So there are big problems with capitalism that Marx is still very useful in analysing. Though he also observes capitalism's inbuilt tendency to drive innovations ; in search of what he calls Relative Surplus Value. (think of it as a 'temporary advantage' in terms of quality or productivity - often driven by technological advances) That - in tandem with what Marx calls 'the Coercive Laws of Competition' - means that capitalism still drives an enormous amount of innovation and technological development. But capitalism proceeds at a terrible cost to some workers. Especially if you're at the wrong end of the Imiseration process ; ie: if you're a textiles labourer in Bangladesh.
‘Imiseration’ refers to class bifurcation ; as well as absolute impoverishment and ruination – which Marx anticipated. Relative Western prosperity – largely delivered by technological innovation, qualitative developments, as well as improvements in technology-driven productivity ; has been argued as a refutation of this. But arguably absolute ‘Imiseration’ has also been ‘displaced to the Third World’ ; with an ‘outer dialectic’ where Colonial/Imperialistic exploitation of ‘peripheral’ economies provides ‘relief’ in Western (core) economies. (eg: cheap consumer goods for Western workers) Nonetheless we do see ‘relative imiseration’ WITHIN Western (core) economies as well ; as with the exploitation of the working poor within the United States. (hence perhaps an ‘external’ aspect to the ‘inner’ dialectic of class struggle within the US ; ie: middle income (working class) living standards are supported by the exploitation of the working poor) And the global capitalist economy (having integrated economies the world over ; and having integrated the labour-power of women) is again pressing its limits ; leaving the question “what next for growth (and hence capitalism) – if not greater intensity of labour? (and hence further attacks of the rights of labour)
In summary, David Harvey argues that Marx's Capital (Vol I) makes the most sense when applied to 'economically Liberal' or 'neo-liberal' capitalism especially. This makes Capital (Vol I) highly useful for understanding Anglosphere economies which have largely gone down that path. But admittedly Marx did not anticipate the rise of modern mixed economies, advanced welfare states, Keynesian demand management and so on. Arguably these could comprise ‘stepping stones’ towards a socialist economy and society – while at the same time ‘stabilizing capitalism’. (reducing cost structures and the like) Marx is still highly RELEVANT ; but perhaps he is not on his own SUFFICIENT in responding to modern economic and social problems.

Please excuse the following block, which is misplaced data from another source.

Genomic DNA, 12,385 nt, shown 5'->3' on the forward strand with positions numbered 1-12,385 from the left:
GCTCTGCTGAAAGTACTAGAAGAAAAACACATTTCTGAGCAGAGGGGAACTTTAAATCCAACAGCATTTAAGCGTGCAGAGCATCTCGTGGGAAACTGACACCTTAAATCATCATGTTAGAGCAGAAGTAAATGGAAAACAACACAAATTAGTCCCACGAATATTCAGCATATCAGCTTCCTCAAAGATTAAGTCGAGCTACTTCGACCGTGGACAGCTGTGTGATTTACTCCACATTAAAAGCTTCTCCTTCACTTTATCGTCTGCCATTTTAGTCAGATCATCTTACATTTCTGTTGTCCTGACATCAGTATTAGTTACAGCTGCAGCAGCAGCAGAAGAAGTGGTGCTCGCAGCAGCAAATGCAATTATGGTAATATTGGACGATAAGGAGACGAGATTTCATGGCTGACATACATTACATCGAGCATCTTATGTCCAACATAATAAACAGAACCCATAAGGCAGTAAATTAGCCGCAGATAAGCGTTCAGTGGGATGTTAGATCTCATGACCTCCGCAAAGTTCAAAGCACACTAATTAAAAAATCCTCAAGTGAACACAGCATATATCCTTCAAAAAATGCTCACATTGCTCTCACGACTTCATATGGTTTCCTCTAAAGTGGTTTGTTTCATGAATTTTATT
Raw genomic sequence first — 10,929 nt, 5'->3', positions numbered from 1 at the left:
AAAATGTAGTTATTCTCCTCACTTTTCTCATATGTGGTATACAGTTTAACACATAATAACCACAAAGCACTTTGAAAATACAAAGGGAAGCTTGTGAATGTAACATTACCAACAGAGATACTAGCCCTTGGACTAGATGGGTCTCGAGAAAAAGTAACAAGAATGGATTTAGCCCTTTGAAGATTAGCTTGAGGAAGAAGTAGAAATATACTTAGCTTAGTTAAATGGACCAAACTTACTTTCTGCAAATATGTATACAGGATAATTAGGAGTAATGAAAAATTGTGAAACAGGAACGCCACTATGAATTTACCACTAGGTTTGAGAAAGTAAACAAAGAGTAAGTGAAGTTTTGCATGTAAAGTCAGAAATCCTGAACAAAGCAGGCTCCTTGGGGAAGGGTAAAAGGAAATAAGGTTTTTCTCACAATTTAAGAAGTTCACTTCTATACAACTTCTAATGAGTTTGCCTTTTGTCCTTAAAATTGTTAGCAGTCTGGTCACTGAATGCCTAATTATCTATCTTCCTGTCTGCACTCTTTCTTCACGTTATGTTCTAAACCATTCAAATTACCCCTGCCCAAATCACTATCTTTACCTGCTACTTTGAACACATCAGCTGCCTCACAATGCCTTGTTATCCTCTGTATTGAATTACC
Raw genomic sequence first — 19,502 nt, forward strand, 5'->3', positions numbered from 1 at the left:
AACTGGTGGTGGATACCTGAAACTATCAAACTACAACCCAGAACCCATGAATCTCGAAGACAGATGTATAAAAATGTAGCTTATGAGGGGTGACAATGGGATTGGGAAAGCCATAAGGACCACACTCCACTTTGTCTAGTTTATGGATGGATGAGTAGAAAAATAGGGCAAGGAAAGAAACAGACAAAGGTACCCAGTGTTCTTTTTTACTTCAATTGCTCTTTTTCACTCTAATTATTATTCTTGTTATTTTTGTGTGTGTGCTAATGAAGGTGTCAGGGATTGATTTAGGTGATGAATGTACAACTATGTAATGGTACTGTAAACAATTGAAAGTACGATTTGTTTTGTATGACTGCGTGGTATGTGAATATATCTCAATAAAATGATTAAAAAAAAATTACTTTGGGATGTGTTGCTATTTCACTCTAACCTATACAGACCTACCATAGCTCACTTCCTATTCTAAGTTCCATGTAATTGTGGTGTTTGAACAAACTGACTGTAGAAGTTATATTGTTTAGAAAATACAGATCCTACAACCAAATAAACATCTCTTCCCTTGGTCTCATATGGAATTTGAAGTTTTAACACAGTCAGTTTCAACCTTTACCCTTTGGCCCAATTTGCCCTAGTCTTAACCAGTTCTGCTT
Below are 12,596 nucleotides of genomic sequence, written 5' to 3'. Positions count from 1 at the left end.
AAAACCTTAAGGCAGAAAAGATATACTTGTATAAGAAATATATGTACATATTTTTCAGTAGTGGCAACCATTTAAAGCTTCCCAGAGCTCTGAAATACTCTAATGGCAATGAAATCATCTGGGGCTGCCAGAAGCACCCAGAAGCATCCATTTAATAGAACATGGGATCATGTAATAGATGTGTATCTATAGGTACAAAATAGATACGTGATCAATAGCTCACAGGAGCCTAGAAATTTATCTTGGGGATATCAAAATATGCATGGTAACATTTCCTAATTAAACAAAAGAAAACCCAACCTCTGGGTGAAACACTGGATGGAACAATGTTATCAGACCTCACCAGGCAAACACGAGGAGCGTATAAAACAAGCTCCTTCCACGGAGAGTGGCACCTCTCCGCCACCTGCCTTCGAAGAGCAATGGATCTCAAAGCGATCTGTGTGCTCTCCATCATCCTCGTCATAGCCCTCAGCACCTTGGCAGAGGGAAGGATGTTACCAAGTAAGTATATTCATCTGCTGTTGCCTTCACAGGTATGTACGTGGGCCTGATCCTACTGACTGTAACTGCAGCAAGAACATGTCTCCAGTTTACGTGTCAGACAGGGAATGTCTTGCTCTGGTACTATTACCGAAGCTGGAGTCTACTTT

As for arguments that Marx did not recognise the ‘value’ of Nature (one person at our Facebook Forum argued this) ; that is demonstrably untrue if you understand Marx in context. Marx defines between use values and exchange values. Hence 'a beautiful rainforest' may have no 'value' in the sense of exchange value ; or Marx's schema of 'value' according to his specific (non-mundane) definition as ‘the labour congealed in commodities’. But remember this is just a technicality based on Marx's definitions... It does not mean (literally) that Marx thinks 'nature has no value'. Again; In Marx's scheme 'value' refers to the labour congealed in a commodity. But 'USE VALUES' are something else entirely. Marx recognises that things can have USE VALUE without comprising 'values' according to Marx's particular (contextual) definition. So 'a beautiful rainforest' can have a 'use value' in the sense that human beings can appreciate its beauty. And 'nature' may have the 'use value' of being necessary for the reproduction, health and happiness of the human species. Though it’s true Marx doesn't consider what some might call the 'intrinsic value' of nature. Deep Ecologists may not find as much of interest to them in Marx.
Similarly “work/life balance” has value ; as do domestic and voluntary labour ; as does education, philosophical and scientific enquiry , and art ‘in their own right and for their own sake’. But capitalism does not ‘see’ or ‘encourage’ the identification of these – EXCEPT insofar as they can be manipulated to somehow magnify exchange value ; ‘creation of ‘values’ in the capitalist context ; production of surplus value ; the self-expansion and reproduction of the capital relationship on which bourgeois power, privilege (and arguably purpose) rest.
On the 150th Anniversary of Capital (Volume I) it is worth revisiting Marx ; and questioning some common assumptions. In-so-doing we encounter a thinker still highly relevant for the current day.
Even though some (eg: the ‘Post Marxists’ Mouffe, Laclau and others) have suggested revisions and alterations which are also highly useful, and sometimes inspiring. The 150th Anniversary is as good a time as any to ‘return to Marx’ and to work out what he’s really saying ; and not just depend on the second-hand accounts of bourgeois-Liberal economists.